New Delhi: State governments and employers must ensure basic facilities including housing, water, sanitation and healthcare for migrant workers who fuel cities’ growth, says a new report launched on May 1, the International Workers’ Day.

The government schemes aimed at providing cash-transfer, childcare and basic health facilities should be de-linked from domicile--the status of being a permanent resident of a place. Migrant clusters in cities should be mapped and included to form migrant-sensitive urban policies, said a May 1, 2020, report by Aajeevika Bureau, a Rajasthan-based non-profit that works for circular migrant workers.

The report, ‘Unlocking the Urban: Reimagining Migrant Lives in Cities Post-COVID 19’, throws light on the adversities and exclusion that migrants face in Indian cities and jots down a series of recommendations for city planning to improve migrants’ lives and protect them from crises such as the one induced by the COVID-19 lockdown.

India has an estimated 120 million rural-to-urban migrant workers, who contribute 10% of the country's economic output. The lockdown either stranded them at their place of work or forced them to undertake journeys spanning hundreds of kilometres, by foot, to reach their villages (read our stories here, here and here).

“The catastrophic results of the lockdown only exposed and aggravated glaring gaps in India’s public provisioning and employment systems, which has, for decades, systematically excluded and extracted migrant workers to facilitate economic growth,” said the report.

Leaving their homes and villages to move to cities to work in high-growth sectors has not improved circular migrants’ work and living conditions. “Rather, urban growth has been exclusionary and exploitative, leading to the reproduction of poverty and socio-economic inequalities at the work destinations,” it said.

Understanding the nature of labour migration into India’s cities is not only necessary for tackling the immense challenges posed by the unanticipated pandemic, but also for moving towards migrant-inclusive cities in its aftermath, said the report.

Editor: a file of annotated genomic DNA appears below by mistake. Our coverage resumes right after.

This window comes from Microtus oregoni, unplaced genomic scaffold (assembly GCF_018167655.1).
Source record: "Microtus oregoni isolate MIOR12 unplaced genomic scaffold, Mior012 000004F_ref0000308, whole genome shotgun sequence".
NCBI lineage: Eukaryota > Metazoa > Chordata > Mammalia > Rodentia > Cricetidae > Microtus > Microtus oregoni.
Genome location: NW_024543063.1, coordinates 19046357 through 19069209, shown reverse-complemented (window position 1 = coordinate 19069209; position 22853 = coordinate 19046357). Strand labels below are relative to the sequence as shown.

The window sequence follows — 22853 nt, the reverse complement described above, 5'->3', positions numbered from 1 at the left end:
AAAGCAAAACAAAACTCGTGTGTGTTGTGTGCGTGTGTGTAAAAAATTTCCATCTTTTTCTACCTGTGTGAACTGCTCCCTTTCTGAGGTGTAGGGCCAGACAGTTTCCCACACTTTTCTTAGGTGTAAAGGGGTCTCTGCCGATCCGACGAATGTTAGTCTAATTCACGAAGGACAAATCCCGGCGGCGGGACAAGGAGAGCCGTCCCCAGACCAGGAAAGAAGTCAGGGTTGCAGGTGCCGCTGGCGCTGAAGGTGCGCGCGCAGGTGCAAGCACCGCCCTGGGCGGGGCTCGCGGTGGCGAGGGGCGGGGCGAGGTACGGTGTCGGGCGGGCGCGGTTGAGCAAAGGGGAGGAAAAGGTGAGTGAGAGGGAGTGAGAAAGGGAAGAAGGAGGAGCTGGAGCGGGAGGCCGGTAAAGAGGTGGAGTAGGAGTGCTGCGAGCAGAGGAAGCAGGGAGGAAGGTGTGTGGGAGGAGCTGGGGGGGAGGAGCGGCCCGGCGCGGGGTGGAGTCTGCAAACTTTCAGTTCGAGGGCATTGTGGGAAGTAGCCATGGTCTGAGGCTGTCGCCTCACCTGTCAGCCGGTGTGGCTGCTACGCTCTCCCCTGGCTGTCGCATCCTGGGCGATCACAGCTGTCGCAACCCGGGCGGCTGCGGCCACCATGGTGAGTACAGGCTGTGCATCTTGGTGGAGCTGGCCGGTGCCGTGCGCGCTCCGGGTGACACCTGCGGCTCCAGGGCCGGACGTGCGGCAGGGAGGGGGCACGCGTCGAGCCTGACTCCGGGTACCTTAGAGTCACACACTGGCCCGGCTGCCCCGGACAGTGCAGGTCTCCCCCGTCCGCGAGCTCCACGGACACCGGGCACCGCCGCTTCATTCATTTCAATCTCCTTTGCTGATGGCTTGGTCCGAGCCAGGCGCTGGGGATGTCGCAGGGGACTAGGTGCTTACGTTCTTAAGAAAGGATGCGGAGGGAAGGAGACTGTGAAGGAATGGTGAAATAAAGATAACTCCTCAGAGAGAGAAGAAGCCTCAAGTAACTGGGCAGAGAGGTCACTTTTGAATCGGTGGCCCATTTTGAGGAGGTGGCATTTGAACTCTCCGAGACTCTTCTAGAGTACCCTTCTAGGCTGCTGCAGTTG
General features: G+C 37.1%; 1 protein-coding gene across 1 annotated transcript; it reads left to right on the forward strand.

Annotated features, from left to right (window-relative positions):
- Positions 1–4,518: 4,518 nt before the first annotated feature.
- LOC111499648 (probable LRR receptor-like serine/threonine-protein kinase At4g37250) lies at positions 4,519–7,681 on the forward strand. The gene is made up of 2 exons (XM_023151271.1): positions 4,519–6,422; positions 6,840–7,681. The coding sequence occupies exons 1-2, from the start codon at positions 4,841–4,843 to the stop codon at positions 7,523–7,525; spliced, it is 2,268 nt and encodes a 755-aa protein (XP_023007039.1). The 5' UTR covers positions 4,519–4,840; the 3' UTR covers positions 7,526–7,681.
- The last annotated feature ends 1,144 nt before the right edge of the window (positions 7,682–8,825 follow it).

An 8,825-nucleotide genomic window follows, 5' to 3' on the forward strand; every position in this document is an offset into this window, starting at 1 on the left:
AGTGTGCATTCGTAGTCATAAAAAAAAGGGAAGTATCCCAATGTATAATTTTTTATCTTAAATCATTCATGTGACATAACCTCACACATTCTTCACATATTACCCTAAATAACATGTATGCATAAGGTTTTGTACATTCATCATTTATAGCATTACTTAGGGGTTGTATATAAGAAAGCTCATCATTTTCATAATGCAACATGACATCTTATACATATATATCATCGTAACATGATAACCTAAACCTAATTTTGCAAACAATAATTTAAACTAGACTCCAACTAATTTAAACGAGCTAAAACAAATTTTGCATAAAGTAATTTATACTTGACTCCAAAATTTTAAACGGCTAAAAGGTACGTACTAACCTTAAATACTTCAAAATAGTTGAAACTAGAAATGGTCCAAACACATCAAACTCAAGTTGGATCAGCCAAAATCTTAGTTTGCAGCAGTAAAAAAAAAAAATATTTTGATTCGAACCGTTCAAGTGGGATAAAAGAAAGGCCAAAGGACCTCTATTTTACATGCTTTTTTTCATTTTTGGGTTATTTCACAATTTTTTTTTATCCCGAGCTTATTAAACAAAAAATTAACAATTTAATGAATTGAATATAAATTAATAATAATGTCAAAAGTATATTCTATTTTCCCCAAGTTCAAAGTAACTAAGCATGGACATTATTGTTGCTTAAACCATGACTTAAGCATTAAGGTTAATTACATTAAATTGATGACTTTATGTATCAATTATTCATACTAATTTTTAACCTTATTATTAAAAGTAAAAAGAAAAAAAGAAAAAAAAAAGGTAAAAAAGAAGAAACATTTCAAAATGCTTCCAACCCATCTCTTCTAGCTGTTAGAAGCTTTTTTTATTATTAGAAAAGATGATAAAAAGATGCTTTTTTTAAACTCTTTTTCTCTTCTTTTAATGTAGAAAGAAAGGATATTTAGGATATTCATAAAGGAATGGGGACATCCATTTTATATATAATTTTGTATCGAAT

Here are the steps it suggests to reduce extractive practices and empower the migrants:

  • Since migrant workers in cities are unable to purchase the minimum for a dignified life due to suboptimal wages and being restricted to the lowest rungs of the urban labour markets, the state or employers must be required, by law, to directly provide them with basic facilities and services including housing, water, sanitation and childcare. In cases where these services are purchased from the market, the state or employer must subsidise them. Regular monitoring should ensure the standards and the criteria are met.
  • Migrant hotspots in cities must be mapped and acknowledged in urban governance. Unable to afford rent, migrants often live in open spaces in and around cities’ peripheries. The housing solutions for these groups need not necessarily entail brick-and-mortar structures, but direct provisioning of water tankers, mobile toilets and subsidised fuel are a must.
  • The state should ensure public sanitation services in migrant-dense clusters. These must be free, open round-the-clock and have a gender-friendly design and installation so that women workers can safely access them.
  • The state should set up migrant hostels in migrant hotspots--such as industrial clusters outside the city, as well as within the city near worksites. These would save migrants from adversities caused by evictions, vagaries of the weather, harassment by the public or landlords, and hazardous living conditions at worksites.